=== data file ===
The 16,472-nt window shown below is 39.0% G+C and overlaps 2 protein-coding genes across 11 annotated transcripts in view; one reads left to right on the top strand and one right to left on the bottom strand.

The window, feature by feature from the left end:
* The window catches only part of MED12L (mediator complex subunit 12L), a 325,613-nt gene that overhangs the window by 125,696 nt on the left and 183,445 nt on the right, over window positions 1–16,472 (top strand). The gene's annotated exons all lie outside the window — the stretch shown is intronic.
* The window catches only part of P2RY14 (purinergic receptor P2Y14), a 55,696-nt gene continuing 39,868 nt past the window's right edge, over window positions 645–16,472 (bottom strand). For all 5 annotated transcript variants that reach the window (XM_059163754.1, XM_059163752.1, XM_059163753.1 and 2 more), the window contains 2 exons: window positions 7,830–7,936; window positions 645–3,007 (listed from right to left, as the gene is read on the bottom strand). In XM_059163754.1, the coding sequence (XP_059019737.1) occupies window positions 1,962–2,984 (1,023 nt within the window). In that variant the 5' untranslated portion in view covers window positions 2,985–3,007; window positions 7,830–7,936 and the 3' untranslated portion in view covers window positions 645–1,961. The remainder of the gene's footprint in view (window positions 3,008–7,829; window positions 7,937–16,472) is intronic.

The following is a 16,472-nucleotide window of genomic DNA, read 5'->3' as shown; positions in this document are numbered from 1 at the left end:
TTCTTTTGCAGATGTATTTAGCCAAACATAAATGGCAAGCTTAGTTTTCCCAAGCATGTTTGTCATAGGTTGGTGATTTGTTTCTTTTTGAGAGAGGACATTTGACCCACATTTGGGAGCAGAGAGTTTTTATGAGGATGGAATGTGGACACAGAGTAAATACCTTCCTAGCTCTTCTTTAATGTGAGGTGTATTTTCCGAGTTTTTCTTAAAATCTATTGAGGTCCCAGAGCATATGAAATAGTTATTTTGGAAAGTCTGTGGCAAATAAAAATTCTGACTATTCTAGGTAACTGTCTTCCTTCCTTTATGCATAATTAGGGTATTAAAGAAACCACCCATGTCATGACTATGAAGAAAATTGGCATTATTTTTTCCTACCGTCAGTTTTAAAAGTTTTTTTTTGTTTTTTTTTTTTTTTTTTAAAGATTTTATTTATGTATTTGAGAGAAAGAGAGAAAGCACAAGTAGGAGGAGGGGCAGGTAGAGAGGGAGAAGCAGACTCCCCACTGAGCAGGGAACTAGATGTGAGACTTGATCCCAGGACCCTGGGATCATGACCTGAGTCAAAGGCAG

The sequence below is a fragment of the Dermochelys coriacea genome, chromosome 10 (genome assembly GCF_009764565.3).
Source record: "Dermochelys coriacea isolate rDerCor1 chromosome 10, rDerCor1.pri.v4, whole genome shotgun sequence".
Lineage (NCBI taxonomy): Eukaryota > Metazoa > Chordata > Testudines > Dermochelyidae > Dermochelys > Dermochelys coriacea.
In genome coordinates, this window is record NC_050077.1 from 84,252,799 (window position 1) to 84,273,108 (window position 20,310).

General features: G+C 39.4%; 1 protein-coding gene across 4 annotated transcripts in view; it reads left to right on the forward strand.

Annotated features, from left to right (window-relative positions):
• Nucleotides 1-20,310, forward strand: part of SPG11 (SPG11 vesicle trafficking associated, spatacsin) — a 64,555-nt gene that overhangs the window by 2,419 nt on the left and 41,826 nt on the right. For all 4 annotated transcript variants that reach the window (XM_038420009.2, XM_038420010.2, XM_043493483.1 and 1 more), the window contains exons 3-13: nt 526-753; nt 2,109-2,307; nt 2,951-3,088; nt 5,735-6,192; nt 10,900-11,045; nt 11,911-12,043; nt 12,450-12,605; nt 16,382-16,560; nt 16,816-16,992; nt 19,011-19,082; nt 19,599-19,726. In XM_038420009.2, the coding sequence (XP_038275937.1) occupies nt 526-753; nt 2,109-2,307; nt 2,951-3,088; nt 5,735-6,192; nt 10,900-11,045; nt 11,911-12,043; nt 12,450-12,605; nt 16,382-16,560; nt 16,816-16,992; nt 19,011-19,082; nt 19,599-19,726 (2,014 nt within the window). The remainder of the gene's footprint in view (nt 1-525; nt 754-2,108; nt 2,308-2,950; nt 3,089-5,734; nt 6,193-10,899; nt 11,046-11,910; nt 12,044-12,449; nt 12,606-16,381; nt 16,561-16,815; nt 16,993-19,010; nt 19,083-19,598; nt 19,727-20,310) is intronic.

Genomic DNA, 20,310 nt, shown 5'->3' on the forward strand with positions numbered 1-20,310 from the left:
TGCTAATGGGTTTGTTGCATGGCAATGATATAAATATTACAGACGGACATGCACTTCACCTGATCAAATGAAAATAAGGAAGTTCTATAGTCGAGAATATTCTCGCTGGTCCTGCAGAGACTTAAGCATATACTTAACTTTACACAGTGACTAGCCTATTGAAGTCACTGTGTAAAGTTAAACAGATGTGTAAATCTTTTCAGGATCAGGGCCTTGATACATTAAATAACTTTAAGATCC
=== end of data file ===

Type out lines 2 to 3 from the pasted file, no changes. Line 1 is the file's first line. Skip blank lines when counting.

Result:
The window, feature by feature from the left end:
* The window catches only part of MED12L (mediator complex subunit 12L), a 325,613-nt gene that overhangs the window by 125,696 nt on the left and 183,445 nt on the right, over window positions 1–16,472 (top strand). The gene's annotated exons all lie outside the window — the stretch shown is intronic.